terry walker

In 2001, at the young age of 19 I found myself in Atlanta at the end of a very dangerous lifeline. My prior years were full of forgotten achievements and poor decisions. I was arrogant (due to my ability to learn faster than 99 percent of my peers), poor (due to my mother’s decision to live off of the welfare system), and angry (due to my constant battles with authority figures). I was forced to flee my hometown of Brooklyn New York due to a run in with the law. The next two years would find me in and out of the State of Georgia’s Justice System.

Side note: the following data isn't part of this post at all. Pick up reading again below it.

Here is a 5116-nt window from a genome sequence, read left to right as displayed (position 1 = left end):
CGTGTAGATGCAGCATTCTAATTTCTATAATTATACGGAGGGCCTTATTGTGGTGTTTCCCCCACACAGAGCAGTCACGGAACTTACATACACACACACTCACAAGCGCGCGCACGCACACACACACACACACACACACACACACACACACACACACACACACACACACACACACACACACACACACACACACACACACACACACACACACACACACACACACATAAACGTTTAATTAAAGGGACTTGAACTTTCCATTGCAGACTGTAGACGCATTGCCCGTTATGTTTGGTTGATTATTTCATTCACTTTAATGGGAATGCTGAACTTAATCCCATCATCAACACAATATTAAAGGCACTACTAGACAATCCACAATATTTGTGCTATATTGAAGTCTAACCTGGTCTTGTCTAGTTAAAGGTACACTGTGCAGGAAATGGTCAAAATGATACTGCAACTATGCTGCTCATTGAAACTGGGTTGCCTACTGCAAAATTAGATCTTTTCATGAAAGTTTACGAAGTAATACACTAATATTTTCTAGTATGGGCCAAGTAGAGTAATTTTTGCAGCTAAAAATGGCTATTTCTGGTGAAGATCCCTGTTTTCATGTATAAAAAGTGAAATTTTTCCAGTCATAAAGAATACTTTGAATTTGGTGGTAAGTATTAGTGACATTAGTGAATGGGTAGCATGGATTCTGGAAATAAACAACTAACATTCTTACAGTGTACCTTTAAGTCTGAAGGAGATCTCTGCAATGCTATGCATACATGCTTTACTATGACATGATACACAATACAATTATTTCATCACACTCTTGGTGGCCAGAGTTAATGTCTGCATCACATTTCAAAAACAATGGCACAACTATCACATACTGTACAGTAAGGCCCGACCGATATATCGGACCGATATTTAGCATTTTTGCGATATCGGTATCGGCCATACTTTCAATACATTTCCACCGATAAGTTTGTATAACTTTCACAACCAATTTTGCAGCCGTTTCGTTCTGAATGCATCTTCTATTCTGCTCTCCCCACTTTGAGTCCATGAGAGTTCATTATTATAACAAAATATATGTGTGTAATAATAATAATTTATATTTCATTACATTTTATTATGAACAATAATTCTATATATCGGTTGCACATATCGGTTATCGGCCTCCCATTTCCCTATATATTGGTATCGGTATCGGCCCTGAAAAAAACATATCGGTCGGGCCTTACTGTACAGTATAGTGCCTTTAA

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In 2001, at the young age of 19 I found myself in Atlanta at the end of a very dangerous lifeline. My prior years were full of forgotten achievements and poor decisions. I was arrogant (due to my ability to learn faster than 99 percent of my peers), poor (due to my mother’s decision to live off of the welfare system), and angry (due to my constant battles with authority figures). I was forced to flee my hometown of Brooklyn New York due to a run in with the law. The next two years would find me in and out of the State of Georgia’s Justice System. At the time I was illegally occupying a boarding house and loitering at Clark Atlanta University. After 3 years of using the University’s facilities as sleeping quarters and participating in other illegal activities at the school, the schools police force finally restricted me from setting foot on their campus. At the age of 21 I decided to lease a room on the perimeter of the campus. I started dating the landlord’s daughter and eventually (along with another tenant and good friend of mines) took control of the entire house. My friend (the other tenant) and I took poor care of the property and allowed it to turn into the neighborhood hangout. After witnessing the negative world that I had embraced and letting enough time pass to feel comfortable with engaging in deep conversation with me, my new friend (the other tenant) asked me a simple question that changed my entire thought process. He asked me “What’s wrong with you New York people”? He continued by adding “You call each other “friends” and then steal from each other. You love to fight with your girlfriends and make up almost every day but call it “love” etc. Why can’t you just do good and hang with good people? Why can’t you agree to disagree?” I couldn’t answer either of his questions. All I could do is agree and walk away. Later on that week I had awaken from a nap while a few of my friends were engaging in conversation. All I overheard were recollections of their daily criminal feats, sexual escapades, and negative perceptions of those that they’ve come across. That was they moment that I decided to live. A light went off in my head accompanied by a voice that said “you are what and who you surround yourself with”. That evening I had a dream and it gave me specific guidelines to assist me with my new way of life. I call them my own little set of commandments. I was told to 1. Help as many people as possible, 2. Try not to hurt anyone, 3. Try not to hurt yourself, and 4. Be better than you were yesterday. Soon after, I became a student at Clark Atlanta University. I received my bachelor’s degree in Business Administration with a concentration in Marketing from American Intercontinental University. In 2009, I went on to get my master’s degree in the same fields of study. This is when I knew I escaped the “Dangers of my Mind”. Currently I am 34 pursuing my doctoral degree in International Marketing with a lovely wife and 18 month old daughter. I am also the proud co-owner of Tastemakers Management Group, The Coliseum Consulting Group, and www.AtlantaMusicMag.com. I’ve been a Big Brother (in the Big Brother Big Sister Program) for 7 years and I even generate generous revenue off of my own music endeavors. I made a decision to change and God guided my steps. My first one was to separate myself from those that didn’t have a positive mission of their own. All I ask anyone wanting to make a life direction change is… What will your first step be?